Robertson, on another film. We decided to take
one of his scripts and shoot some footage to get
investors interested in a new feature. That
footage would later (five years later) be
re-edited into Shadows of the Dead.
We never found the investors, but Joel made a
great short that got Fangorias attention.
The critics loved it, even though I dont
think it was my best work. But I did end up
making some very nice connections from it.
Do you have any upcoming
or current projects you would like to brag, plug,
or inform the www.racksandrazors.com readers
Since Fangoria Magazine has
been so supportive, I want to mention that
KatieBird *certifiable crazy person
will be at their Weekend of Horrors in Chicago on
March 4 & 5. Well have a screening and
I think a short Q & A. On the acting side, I
have two films in post-production that should be
out this summer, along with a documentary.
Lately, Ive been contacted by a bunch of
horror directors about their upcoming films. Some
sound very cool, like Trippin
by Devi Snively. But the film Im starting
to prepare for is a thriller called The Red
Machine thats set in 1935.
I want to hear prior to
movies you were a professional car racer and
earned over 2.2 million in that career. How did
acting come about as your next career choice?
I had always acted from
an early age, but sports were my first love. I
played baseball, football and raced cars here in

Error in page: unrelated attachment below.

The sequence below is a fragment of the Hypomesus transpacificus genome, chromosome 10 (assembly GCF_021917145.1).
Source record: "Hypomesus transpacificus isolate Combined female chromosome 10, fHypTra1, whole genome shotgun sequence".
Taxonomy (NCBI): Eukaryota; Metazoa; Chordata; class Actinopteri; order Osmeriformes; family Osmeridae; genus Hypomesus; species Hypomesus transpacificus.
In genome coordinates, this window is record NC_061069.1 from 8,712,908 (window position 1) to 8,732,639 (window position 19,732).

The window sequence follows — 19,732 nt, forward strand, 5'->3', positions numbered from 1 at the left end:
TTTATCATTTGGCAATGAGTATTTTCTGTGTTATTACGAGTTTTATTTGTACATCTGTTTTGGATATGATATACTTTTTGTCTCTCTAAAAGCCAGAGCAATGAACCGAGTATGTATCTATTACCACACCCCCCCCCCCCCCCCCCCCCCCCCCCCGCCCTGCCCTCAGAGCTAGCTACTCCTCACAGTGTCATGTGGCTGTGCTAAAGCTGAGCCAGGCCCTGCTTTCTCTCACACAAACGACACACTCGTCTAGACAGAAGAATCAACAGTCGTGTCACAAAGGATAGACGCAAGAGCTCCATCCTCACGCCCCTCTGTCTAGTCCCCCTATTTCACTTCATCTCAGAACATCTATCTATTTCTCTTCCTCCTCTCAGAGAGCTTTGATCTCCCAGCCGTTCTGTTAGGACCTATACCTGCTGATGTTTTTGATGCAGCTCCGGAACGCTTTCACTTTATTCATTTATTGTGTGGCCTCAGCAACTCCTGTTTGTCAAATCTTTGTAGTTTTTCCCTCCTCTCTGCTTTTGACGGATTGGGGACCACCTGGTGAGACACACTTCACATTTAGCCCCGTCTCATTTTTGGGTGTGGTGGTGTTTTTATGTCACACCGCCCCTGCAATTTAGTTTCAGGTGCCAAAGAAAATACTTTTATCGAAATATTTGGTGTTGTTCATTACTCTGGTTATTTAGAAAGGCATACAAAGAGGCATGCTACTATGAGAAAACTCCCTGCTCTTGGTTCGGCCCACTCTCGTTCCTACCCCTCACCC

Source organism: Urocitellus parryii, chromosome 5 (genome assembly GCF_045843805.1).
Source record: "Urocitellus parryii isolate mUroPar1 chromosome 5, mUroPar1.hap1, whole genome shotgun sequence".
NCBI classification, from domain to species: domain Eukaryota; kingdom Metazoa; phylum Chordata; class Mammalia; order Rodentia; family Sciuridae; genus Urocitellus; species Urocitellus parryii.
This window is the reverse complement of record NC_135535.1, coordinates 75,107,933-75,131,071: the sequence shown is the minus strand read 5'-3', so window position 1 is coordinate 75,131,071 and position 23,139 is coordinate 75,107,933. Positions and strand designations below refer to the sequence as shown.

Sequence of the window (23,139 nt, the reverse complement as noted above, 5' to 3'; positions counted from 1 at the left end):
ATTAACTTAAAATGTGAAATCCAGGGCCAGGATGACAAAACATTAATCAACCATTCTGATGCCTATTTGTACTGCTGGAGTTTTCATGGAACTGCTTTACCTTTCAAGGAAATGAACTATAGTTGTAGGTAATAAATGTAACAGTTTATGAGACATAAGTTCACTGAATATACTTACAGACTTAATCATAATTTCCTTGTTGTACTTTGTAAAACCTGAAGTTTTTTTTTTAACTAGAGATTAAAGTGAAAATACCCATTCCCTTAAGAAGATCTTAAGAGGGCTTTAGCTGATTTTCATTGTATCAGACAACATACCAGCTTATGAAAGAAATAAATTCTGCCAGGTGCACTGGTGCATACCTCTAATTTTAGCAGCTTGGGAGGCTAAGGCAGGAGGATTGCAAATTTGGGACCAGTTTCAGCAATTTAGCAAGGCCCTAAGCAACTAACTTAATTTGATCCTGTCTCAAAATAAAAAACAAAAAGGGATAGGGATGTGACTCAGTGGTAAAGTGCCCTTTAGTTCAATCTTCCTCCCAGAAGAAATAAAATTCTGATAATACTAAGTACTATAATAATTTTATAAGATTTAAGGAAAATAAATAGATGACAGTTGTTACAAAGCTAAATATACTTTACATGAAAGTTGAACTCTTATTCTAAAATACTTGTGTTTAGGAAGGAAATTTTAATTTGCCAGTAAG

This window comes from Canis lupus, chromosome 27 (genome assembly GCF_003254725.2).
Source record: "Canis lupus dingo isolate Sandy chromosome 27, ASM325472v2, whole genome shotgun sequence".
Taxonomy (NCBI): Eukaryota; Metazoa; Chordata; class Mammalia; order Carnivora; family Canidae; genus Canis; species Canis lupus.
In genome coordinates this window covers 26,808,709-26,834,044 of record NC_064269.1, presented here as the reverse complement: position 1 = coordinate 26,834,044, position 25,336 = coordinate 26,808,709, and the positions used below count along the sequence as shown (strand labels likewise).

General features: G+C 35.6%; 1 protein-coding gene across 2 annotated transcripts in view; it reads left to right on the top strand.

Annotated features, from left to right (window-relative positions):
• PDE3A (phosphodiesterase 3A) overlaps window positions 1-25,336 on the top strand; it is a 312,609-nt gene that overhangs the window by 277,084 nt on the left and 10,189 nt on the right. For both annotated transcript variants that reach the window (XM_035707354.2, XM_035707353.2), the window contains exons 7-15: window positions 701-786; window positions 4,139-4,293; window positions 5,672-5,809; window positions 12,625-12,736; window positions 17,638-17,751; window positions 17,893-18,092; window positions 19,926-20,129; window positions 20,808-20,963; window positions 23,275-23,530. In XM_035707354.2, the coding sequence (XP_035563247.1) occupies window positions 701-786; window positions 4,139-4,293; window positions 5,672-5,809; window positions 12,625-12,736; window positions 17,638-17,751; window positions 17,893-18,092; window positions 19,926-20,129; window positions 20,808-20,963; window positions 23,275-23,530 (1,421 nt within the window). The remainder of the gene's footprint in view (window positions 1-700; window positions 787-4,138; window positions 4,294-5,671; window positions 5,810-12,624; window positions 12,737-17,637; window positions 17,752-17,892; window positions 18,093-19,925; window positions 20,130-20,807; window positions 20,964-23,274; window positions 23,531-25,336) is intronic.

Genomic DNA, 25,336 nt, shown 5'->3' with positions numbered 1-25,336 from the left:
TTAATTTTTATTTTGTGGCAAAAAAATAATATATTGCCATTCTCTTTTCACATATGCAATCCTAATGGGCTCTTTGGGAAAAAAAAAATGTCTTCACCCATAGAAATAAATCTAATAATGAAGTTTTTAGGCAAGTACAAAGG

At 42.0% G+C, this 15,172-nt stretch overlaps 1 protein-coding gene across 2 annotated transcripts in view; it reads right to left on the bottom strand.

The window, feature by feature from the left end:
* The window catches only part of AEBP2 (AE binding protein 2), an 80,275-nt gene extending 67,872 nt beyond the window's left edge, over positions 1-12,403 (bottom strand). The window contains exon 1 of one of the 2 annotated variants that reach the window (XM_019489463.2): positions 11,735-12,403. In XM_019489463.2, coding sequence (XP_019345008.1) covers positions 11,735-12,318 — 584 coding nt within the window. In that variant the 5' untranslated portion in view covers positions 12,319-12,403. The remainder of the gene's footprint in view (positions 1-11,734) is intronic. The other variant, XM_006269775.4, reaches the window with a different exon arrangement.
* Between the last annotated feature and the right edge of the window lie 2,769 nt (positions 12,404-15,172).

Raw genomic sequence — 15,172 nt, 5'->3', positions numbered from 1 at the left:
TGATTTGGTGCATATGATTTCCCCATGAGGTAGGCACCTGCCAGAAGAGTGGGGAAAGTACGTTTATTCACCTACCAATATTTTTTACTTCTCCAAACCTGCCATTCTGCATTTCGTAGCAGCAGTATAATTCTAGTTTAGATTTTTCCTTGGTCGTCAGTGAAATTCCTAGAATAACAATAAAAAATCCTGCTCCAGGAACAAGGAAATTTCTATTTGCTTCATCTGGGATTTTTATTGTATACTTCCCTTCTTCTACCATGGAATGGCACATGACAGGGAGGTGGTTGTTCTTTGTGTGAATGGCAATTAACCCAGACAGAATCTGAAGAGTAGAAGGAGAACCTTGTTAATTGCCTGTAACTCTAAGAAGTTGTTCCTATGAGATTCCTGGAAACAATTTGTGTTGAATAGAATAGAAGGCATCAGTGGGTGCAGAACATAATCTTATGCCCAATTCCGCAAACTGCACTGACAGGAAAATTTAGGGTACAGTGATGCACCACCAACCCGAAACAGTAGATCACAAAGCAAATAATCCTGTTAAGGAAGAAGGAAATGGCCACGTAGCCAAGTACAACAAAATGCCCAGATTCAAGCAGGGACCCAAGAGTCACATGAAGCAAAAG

the U.S. and in Italy and England. I took racing
as far as I could go, then I ended up on ESPN as
a commentator. The travel started to get old and
after 9-11, I just stopped. Thankfully, the
acting was running on all eight cylinders (a
little racing humor). So I just moved from one
phase onto the next. Hopefully this will be my
last, as Im running out of how many lives I
can live.But one day, Ill get back to
racing and do a kick-butt film, I can promise you
Are there any similarities
between formula car racing and filmmaking?
Now this is a great
question. Theyre so much alike. When you
test a car, its just like being on a movie
set. The crew chief is the director. The
mechanics are the film crew. Each one has their
own job that depends on all the other jobs. And
of course, the driver is the actor. For him,
theres a lot of sitting around waiting for
those few precious seconds when he actually gets
to perform. Both jobs are also filled with many
low lows and high highs. And there are the
women...but thats a whole different story.